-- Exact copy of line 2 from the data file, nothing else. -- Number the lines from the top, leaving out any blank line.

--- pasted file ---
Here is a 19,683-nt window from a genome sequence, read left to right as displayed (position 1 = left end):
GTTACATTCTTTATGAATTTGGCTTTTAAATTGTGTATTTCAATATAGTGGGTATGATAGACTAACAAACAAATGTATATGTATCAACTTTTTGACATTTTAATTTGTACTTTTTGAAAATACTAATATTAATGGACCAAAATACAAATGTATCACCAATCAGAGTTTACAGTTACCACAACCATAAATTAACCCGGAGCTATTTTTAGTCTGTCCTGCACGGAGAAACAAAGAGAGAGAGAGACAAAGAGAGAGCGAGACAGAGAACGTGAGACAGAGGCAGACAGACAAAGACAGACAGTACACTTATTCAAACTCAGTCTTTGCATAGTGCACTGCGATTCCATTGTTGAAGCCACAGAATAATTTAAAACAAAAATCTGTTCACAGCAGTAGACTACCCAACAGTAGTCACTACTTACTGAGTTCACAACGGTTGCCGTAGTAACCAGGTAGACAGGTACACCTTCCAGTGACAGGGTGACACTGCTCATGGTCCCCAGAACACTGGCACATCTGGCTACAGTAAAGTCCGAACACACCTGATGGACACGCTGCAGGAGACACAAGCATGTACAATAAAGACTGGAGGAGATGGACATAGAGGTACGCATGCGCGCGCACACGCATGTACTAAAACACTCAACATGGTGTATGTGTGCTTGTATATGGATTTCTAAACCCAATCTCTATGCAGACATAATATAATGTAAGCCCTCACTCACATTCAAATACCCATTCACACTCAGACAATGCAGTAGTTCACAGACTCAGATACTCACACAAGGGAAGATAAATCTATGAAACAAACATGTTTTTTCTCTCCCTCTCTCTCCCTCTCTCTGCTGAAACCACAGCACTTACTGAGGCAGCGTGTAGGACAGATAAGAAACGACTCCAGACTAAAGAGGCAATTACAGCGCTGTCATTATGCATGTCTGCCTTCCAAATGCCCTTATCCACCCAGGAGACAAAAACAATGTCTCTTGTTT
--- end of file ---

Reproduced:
GTTACATTCTTTATGAATTTGGCTTTTAAATTGTGTATTTCAATATAGTGGGTATGATAGACTAACAAACAAATGTATATGTATCAACTTTTTGACATTTTAATTTGTACTTTTTGAAAATACTAATATTAATGGACCAAAATACAAATGTATCACCAATCAGAGTTTACAGTTACCACAACCATAAATTAACCCGGAGCTATTTTTAGTCTGTCCTGCACGGAGAAACAAAGAGAGAGAGAGACAAAGAGAGAGCGAGACAGAGAACGTGAGACAGAGGCAGACAGACAAAGACAGACAGTACACTTATTCAAACTCAGTCTTTGCATAGTGCACTGCGATTCCATTGTTGAAGCCACAGAATAATTTAAAACAAAAATCTGTTCACAGCAGTAGACTACCCAACAGTAGTCACTACTTACTGAGTTCACAACGGTTGCCGTAGTAACCAGGTAGACAGGTACACCTTCCAGTGACAGGGTGACACTGCTCATGGTCCCCAGAACACTGGCACATCTGGCTACAGTAAAGTCCGAACACACCTGATGGACACGCTGCAGGAGACACAAGCATGTACAATAAAGACTGGAGGAGATGGACATAGAGGTACGCATGCGCGCGCACACGCATGTACTAAAACACTCAACATGGTGTATGTGTGCTTGTATATGGATTTCTAAACCCAATCTCTATGCAGACATAATATAATGTAAGCCCTCACTCACATTCAAATACCCATTCACACTCAGACAATGCAGTAGTTCACAGACTCAGATACTCACACAAGGGAAGATAAATCTATGAAACAAACATGTTTTTTCTCTCCCTCTCTCTCCCTCTCTCTGCTGAAACCACAGCACTTACTGAGGCAGCGTGTAGGACAGATAAGAAACGACTCCAGACTAAAGAGGCAATTACAGCGCTGTCATTATGCATGTCTGCCTTCCAAATGCCCTTATCCACCCAGGAGACAAAAACAATGTCTCTTGTTT